"Trisha Tanaka Is Dead"

NOVEMBER 27, 2010


Unlike in Season 2, when the worst episode was followed by one that wasn't really that much better, Lost rebounded quite awesomely from "Stranger In A Strange Land" with "Trisha Tanaka Is Dead", a crowd-pleasing yarn that actually tosses in a lot of hints about future revelations while basically making the audience happy and forgetting all about Jack's goddamn tattoos.

In fact, Jack's not even in the episode at all. In fact he's the only one of the original Islanders that doesn't appear; everyone else appears and has dialogue and everything (though Claire only 'talks' in the background while music plays), for I think the first time all season. And he's mentioned, as Kate makes her "I OWE him that!" speech that will be replayed in the "previously" montage at the beginning of seemingly every single episode for the rest of the season, then goes off to get help in finding him, tailed by Locke and Sayid.

Her target, naturally, is Rousseau, whose daughter was the one that helped Kate get away in the first place. Not that it was the biggest surprise, but anyone who read the credits would have known that Mira Furlan was going to appear, and since it wasn't until the last 30 seconds of the episode that she did, I consider the credits sort of a "spoiler". And it wouldn't be the first time; several 'surprise' appearances would be ruined in the opening moments of the show. It's something that annoyed me for a long time until I finally learned not to read them (it's something I can't help - partially because doing credits is my job), but I wish they could have just used better judgment in doing their opening titles and saved 'surprise' actors for the end credits, like a lot of other shows do.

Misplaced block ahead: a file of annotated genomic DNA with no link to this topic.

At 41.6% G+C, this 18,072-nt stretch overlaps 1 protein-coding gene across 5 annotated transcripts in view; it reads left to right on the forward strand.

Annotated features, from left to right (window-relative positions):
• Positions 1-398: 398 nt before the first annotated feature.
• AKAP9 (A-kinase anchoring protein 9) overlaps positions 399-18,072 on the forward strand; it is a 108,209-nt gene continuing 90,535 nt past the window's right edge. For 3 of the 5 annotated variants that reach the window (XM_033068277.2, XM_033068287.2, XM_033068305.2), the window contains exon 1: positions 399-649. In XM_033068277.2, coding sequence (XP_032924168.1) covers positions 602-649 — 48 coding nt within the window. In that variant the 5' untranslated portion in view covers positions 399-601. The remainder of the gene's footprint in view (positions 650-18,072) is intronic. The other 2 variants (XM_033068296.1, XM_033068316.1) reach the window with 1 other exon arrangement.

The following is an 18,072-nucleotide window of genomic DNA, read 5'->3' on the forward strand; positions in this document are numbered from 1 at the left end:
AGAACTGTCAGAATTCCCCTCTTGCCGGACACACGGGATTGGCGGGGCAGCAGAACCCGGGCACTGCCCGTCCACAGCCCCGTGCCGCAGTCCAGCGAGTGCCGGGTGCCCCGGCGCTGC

Side note about this subplot - Sayid's explanation of how they got a compass bearing is so damn funny. The look on Naveed Andrews' face is hilarious. He's pretty much the most "serious" character on the show, so the rare moments where he's actually smiling (almost laughing) are a delight.

Anyway, the main focus of the episode, and thus what makes it so good, details Hurley's discovery of a Dharma van and his attempts to get it running. Not only does he team up with the three folks he has the best chemistry with (Jin, Charlie, and Sawyer), but he actually does something for the good of everyone (and it would have a great payoff in the season finale). Like he says, the survivors could use both some hope and fun, and it seems the golf course is closed. It might even be one of the last "fun" A-plots left in the show - as the mythology got more complex and the danger levels got higher, there simply wasn't an opportunity for the writers to devote an entire episode to a few of our guys trying to fix a van so they could drive around.